Rolling back the government advantages given vaccines would level the R&D playing field and help end the drought in pharmaceutical breakthroughs.
Many conservatives have had a blind spot when it comes to vaccination, accepting as dogma studies from government bodies.
Mass vaccination advocates rely on ‘herd immunity’ to make their case. But it doesn’t exist.
Measles in highly immunized societies occurs primarily among those previously immunized. Continue reading Vaccines can’t prevent measles outbreaks
Lawrence Solomon discusses his recent column, the “Untold Story of Measles” on the Charles Adler Show, 680 CJOB in Winnipeg.
Several decades following the vaccine’s introduction, the measles death rate rose, largely because the vaccine made adults, expectant mothers and infants more vulnerable.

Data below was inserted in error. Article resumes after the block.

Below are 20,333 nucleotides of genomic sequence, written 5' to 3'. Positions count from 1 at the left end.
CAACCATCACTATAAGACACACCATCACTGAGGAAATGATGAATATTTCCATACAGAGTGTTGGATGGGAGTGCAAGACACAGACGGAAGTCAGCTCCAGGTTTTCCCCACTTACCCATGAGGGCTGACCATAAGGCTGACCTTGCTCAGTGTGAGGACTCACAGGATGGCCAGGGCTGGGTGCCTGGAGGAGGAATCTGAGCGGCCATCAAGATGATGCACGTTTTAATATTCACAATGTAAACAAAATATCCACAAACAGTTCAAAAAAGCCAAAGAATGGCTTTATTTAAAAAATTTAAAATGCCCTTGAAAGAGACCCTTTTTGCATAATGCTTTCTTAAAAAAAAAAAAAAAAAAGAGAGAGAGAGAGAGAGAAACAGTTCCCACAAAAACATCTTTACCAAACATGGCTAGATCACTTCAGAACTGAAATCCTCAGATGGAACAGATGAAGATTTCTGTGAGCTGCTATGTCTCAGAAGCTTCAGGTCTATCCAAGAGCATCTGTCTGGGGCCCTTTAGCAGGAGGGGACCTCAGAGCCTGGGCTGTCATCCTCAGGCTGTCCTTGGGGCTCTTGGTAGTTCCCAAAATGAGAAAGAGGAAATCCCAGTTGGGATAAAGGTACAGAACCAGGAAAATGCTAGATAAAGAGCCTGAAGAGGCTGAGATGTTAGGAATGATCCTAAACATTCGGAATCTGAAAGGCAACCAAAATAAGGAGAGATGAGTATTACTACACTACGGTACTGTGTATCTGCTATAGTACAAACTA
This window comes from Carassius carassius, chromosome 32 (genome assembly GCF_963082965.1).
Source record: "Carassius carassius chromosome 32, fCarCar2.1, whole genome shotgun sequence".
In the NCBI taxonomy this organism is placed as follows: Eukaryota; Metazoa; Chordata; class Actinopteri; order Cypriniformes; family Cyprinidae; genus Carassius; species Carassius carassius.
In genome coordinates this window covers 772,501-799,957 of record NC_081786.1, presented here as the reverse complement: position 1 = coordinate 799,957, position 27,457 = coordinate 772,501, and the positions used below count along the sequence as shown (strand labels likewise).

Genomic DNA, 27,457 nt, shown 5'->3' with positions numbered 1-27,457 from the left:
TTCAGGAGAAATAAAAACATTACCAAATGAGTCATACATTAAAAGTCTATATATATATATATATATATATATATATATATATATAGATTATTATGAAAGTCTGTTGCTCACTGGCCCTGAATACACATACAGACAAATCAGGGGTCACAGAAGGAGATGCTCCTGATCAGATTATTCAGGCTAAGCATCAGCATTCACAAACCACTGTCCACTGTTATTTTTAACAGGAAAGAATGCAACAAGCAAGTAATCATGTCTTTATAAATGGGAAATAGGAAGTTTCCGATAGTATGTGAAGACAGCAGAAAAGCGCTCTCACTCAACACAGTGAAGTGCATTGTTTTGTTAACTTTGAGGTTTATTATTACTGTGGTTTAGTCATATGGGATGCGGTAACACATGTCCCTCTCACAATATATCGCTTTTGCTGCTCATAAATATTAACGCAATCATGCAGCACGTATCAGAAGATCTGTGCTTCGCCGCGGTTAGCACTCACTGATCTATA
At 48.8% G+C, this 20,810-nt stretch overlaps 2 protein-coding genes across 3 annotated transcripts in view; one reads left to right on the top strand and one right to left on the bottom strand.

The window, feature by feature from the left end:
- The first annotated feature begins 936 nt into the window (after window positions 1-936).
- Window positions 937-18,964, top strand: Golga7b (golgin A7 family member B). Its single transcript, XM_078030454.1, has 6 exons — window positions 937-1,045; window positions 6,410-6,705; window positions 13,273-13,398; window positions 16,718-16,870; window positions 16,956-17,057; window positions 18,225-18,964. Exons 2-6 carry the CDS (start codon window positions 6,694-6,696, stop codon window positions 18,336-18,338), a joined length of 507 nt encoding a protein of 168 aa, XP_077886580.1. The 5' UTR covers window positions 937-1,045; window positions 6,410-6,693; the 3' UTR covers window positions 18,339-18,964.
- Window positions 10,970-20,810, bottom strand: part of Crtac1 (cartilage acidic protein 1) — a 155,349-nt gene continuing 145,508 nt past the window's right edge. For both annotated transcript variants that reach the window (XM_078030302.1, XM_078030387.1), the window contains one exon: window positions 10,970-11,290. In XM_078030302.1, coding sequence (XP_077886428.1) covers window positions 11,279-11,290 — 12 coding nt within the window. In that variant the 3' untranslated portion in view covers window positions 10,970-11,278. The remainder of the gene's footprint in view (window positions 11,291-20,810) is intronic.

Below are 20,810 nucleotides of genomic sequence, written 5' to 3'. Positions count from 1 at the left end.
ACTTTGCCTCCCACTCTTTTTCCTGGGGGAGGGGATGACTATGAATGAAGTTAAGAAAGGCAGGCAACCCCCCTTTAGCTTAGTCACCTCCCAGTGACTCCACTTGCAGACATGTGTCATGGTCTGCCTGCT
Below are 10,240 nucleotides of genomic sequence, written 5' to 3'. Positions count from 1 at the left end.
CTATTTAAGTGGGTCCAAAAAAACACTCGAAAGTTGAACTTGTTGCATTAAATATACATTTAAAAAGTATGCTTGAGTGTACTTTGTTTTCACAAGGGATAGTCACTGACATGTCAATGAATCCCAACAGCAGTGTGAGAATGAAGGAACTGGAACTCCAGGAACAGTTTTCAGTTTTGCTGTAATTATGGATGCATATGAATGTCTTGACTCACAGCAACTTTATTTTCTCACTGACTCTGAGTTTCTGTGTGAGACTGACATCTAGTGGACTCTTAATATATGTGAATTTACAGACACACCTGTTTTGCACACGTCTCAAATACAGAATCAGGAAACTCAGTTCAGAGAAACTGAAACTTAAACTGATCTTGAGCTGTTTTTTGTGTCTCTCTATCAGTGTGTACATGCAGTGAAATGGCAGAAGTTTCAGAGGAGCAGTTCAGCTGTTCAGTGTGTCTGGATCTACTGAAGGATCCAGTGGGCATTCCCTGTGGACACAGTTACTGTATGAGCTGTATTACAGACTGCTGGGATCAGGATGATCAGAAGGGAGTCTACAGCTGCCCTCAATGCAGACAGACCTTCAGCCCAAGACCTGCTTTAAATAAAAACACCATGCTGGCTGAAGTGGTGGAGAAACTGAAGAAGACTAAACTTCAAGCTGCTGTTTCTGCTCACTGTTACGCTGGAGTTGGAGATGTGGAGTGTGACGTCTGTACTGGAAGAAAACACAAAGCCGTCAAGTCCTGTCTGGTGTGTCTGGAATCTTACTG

Health authorities insist the benefits of immunization outweigh the risks – a mindset that stems from faith, not science, without any incentive to curb needless or even harmful use of vaccines and medications.
Vaccines do good and they do harm. They also arouse passions among those who would see no harm. And intolerance, as seen in reactions to Oprah Winfrey and Jenny McCarthy for giving voice to vaccine skeptics.
Americans are being told that a manufacturing problem in a U.K. pharmaceutical plant has led to the U.S. shortage of flu vaccines.